If an unpleasant odor is noticed in the wound or if there is a discharge with a brownish discoloration, a doctor is required. If there are noises when touching the wound, it is advisable to consult a doctor. Fatigue, general weakness or a high body temperature are considered unusual and should be examined and treated by a doctor.
If you feel sick, vomit or feel generally ill, see a doctor. If the existing performance decreases continuously, the need for sleep increases and everyday tasks can no longer be performed as usual, a doctor's visit is required. Treatment is also essential as soon as functional disorders occur or the state of health gradually deteriorates.
Although the frequency of mortality from gas fires is currently alarmingly high, therapeutic help can in principle be provided. This is based on the combination of one or more surgical interventions to remove the affected tissue and the administration of strong antibiotic drugs.
The aim of this measure is to specifically combat the pathogens by stopping their ability to divide. In the field of drug therapy, mainly highly effective and high-dose broad-spectrum antibiotics that were developed for anaerobically living bacteria are used.
With advanced symptoms, the therapy is many times more difficult. Most of those affected require extensive surgery that can result in the loss of organs and extremities. A therapeutic procedure known as hyperbaric oxygenation for gas fire is known from numerous other diseases as oxygen therapy.
The patients with gas edema are treated in hyperbaric chambers. In order to be able to keep the seriously ill with gas fire alive and to be able to stabilize their condition as far as possible, extensive intensive therapeutic measures are necessary. In order to increase the chances of a non-fatal outcome in gas edema, it is imperative to initiate treatment for gas burn as early as possible.
Gas fire is a serious condition that is fatal in 30 to 50 percent of cases. The lethality is even higher in the case of endogenous gas fires, which mainly affect immunocompromised people. The prognosis is better if the gas edema occurs on the extremities.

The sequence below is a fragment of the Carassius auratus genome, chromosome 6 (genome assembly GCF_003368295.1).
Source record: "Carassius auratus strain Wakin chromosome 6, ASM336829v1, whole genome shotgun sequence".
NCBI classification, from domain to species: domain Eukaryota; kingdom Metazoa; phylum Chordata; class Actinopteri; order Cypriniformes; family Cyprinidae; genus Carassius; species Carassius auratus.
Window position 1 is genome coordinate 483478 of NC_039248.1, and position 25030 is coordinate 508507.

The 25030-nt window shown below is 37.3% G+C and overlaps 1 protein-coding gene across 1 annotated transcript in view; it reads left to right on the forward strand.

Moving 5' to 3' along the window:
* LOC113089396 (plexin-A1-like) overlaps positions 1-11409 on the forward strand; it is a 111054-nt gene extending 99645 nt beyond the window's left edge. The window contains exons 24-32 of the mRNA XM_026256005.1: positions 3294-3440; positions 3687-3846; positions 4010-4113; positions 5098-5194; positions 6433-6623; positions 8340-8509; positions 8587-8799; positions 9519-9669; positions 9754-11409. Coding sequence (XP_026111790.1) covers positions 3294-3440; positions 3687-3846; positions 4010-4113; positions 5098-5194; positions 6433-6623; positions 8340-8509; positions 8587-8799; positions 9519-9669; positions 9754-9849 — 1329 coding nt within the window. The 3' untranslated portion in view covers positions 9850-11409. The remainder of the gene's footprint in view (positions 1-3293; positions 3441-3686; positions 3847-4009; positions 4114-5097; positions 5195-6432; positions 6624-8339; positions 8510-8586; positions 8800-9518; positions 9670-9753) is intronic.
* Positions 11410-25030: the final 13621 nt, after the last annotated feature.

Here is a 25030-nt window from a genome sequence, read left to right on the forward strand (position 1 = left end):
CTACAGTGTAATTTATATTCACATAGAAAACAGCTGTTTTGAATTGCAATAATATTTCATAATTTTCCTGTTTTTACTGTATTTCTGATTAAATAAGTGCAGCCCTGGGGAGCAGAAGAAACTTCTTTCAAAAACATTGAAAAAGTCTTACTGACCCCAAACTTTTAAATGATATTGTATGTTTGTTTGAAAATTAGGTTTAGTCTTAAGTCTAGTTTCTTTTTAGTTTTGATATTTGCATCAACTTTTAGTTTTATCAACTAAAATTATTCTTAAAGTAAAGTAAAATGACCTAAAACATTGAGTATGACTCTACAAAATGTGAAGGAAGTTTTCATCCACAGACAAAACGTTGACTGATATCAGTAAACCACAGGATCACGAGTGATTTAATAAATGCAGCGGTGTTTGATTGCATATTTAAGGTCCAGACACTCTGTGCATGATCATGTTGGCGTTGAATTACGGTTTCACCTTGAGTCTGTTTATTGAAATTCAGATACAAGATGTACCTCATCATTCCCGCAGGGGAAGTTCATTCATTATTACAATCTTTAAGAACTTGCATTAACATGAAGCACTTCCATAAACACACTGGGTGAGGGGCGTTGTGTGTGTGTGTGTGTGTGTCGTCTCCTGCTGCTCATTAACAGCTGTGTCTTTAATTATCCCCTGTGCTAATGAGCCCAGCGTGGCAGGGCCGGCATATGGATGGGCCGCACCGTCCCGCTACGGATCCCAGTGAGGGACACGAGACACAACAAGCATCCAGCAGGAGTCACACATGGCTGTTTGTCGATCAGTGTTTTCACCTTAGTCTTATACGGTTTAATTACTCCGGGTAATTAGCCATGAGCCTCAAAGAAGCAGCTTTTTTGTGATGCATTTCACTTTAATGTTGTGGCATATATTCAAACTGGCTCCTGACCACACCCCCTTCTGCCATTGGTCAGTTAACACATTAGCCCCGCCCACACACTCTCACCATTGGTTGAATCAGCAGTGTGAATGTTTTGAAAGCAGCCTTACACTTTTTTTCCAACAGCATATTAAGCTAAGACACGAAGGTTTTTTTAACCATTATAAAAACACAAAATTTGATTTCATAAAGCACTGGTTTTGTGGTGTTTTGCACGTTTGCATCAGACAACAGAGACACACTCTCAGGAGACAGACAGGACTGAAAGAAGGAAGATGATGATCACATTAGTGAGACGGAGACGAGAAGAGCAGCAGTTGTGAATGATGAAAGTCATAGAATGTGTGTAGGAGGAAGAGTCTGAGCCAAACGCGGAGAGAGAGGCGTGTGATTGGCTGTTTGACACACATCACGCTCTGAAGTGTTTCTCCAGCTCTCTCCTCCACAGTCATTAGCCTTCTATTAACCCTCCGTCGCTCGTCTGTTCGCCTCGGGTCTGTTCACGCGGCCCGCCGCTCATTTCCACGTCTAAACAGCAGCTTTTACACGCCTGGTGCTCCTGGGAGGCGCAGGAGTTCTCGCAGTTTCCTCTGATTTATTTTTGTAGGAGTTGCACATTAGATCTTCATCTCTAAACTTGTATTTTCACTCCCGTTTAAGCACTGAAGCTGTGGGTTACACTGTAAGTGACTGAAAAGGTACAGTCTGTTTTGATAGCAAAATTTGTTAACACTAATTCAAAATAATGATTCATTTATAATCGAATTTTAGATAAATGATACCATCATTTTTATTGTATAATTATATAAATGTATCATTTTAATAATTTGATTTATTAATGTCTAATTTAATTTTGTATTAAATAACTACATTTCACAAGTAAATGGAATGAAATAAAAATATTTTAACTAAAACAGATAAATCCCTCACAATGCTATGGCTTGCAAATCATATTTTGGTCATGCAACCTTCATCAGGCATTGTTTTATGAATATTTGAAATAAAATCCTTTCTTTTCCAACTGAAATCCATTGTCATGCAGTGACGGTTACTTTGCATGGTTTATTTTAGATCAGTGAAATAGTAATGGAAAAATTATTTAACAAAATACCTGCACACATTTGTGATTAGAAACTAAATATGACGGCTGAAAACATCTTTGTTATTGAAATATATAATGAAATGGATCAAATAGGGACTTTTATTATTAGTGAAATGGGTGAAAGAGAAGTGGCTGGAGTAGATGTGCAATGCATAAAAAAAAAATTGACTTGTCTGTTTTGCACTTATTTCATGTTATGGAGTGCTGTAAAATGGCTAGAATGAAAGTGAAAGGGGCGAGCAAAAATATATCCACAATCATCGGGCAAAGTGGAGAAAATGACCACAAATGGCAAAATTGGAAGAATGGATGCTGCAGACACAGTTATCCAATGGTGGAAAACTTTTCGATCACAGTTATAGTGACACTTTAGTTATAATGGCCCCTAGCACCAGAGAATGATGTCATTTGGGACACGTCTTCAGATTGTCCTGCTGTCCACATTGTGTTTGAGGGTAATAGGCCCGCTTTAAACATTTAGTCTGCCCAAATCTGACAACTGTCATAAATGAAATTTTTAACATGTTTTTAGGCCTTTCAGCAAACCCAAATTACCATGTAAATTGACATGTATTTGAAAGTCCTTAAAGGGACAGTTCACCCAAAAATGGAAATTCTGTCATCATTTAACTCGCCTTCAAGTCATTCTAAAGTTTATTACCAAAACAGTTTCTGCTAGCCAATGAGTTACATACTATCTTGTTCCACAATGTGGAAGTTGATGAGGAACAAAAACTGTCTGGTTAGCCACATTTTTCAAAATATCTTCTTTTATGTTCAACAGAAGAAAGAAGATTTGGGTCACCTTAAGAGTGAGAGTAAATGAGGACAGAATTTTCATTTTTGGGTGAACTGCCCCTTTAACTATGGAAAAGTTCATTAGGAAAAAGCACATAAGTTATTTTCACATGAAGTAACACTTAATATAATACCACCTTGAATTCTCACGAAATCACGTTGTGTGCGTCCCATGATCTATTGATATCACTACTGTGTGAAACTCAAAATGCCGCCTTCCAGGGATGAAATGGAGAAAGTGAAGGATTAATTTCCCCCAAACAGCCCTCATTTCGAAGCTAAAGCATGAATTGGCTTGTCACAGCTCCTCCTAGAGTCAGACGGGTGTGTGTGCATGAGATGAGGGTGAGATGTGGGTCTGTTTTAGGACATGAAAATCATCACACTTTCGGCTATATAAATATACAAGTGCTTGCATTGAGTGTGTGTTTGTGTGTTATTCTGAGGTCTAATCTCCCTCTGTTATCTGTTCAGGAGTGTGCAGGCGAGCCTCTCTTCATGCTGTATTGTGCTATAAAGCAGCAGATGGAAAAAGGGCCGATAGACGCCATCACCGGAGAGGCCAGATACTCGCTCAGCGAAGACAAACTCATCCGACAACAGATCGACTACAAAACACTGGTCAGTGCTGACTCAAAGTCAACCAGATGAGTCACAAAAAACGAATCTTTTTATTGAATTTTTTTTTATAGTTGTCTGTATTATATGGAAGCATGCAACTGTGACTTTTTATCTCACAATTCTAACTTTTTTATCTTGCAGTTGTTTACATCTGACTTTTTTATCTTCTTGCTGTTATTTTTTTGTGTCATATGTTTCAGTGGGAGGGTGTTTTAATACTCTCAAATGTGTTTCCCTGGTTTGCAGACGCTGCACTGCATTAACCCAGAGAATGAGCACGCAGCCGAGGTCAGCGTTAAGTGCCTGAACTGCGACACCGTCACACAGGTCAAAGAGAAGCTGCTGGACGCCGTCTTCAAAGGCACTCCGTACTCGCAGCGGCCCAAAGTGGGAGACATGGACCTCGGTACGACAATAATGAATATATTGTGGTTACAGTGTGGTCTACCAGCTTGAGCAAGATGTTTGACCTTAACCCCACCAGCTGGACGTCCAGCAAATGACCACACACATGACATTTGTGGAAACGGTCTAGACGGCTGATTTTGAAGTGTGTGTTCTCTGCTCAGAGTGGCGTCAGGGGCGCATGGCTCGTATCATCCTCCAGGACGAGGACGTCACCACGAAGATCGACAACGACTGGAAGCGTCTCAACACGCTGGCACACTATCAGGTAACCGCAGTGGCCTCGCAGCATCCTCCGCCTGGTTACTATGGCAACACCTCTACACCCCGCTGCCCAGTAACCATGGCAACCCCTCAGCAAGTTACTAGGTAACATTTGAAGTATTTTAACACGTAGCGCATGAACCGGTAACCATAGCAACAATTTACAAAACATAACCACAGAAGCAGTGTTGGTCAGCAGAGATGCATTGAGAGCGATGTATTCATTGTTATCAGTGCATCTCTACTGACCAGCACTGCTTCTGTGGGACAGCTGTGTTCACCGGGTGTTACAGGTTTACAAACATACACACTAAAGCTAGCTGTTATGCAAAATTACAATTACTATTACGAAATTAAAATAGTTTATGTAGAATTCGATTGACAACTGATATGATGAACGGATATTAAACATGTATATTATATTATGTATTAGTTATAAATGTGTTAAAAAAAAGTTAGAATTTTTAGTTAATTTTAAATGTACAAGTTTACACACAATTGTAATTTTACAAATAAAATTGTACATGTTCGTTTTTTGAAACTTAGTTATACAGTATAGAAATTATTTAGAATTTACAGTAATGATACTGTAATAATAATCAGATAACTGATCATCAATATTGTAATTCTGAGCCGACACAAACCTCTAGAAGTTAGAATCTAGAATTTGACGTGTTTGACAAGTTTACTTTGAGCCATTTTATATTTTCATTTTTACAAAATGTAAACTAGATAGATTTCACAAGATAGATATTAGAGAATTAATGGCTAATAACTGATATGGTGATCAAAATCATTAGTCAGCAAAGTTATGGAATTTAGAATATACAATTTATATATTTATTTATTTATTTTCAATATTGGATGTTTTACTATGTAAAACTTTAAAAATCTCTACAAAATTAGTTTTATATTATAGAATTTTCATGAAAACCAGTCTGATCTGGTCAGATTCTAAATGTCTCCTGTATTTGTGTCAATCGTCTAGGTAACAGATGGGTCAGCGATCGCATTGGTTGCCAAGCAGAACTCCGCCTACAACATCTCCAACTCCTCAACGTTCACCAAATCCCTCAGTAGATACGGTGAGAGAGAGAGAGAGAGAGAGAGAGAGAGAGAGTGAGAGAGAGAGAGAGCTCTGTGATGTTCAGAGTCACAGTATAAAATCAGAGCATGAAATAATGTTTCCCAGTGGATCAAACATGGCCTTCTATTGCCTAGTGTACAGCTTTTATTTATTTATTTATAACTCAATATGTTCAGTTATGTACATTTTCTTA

A trunk disease is fatal in around 50 to 70 percent of cases. If the disease is recognized early and treated effectively, a full recovery is possible. Often the affected limbs have to be amputated. This is accompanied by physical and mental complications.
Even with a positive outcome, severe physical limitations almost always remain after a gas fire. In addition to scarring and other skin changes, there are sensations, paralysis or phantom pain, which limit well-being. If the gas fire turns out to be positive, life expectancy is not necessarily restricted.
Severe edema on the torso or head increases the risk of infections and other life-threatening complications. Basically, gas fire offers a relatively poor prognosis. With early diagnosis and successful therapy, partial healing is possible. Most of those affected suffer from the consequences of the necrotic infection permanently.
To prevent gas fires, simple tips are extremely helpful. In the event of injuries and heavy soiling of wounds, they must be cleaned and disinfected intensively. After these activities, the wound areas involved must be bandaged in a sterile manner. Wound healing in a gas burn should be monitored continuously. If the wounds are poorly or inadequately cleaned, preventive antibiotic medication against gas edema can be useful.
In the case of a gas fire, the person affected has only limited options for follow-up care. The person affected should primarily have medical treatment for the fire in order to prevent further complications and skin discomfort. The earlier treatment is started, the better the further course of the disease.
In general, the harmful source of the gas fire should be stopped immediately so as not to further damage the skin. In many cases, however, pathogens also have to be stopped if they are responsible for the gas fire. Those affected usually receive antibiotics and other medication. Regular intake of these medications should be observed, and possible side effects and interactions should be clarified in advance.
Antibiotics must not be taken together with alcoholic beverages, as the alcohol will reduce their effect. Often times, those affected by a gas fire also need the help and support of friends and family in order to avoid psychological complaints. Loving and intensive care is often necessary. In serious cases, however, the gas fire can also lead to a reduced life expectancy for the person affected.
If a gas burn is detected, open wound treatment is usually carried out immediately. The person concerned is then advised to carefully care for the wound in order to avoid further infection or to prevent any clostridia from spreading.
If an operation is necessary, the affected person should be relaxed. The most important self-help measure is to cure the disease well. In addition, the instructions for personal hygiene and wound care must be observed. Sometimes a suitable diet can support the healing process and reduce the discomfort. The doctor must check the wound regularly and adjust the medication if necessary.
In many cases, antibiotics are prescribed that must be taken by the sick person strictly according to the doctor's instructions. If side effects become noticeable, the doctor must be informed about them. After consulting the doctor, natural preparations may be used to reduce pain under certain circumstances.
If no further complications arise, a gas fire usually heals after a few days to weeks and does not require any further medical treatment. Adequate wound care can prevent the development of further gas edema. Should the infection occur again, the doctor treating you must be consulted immediately.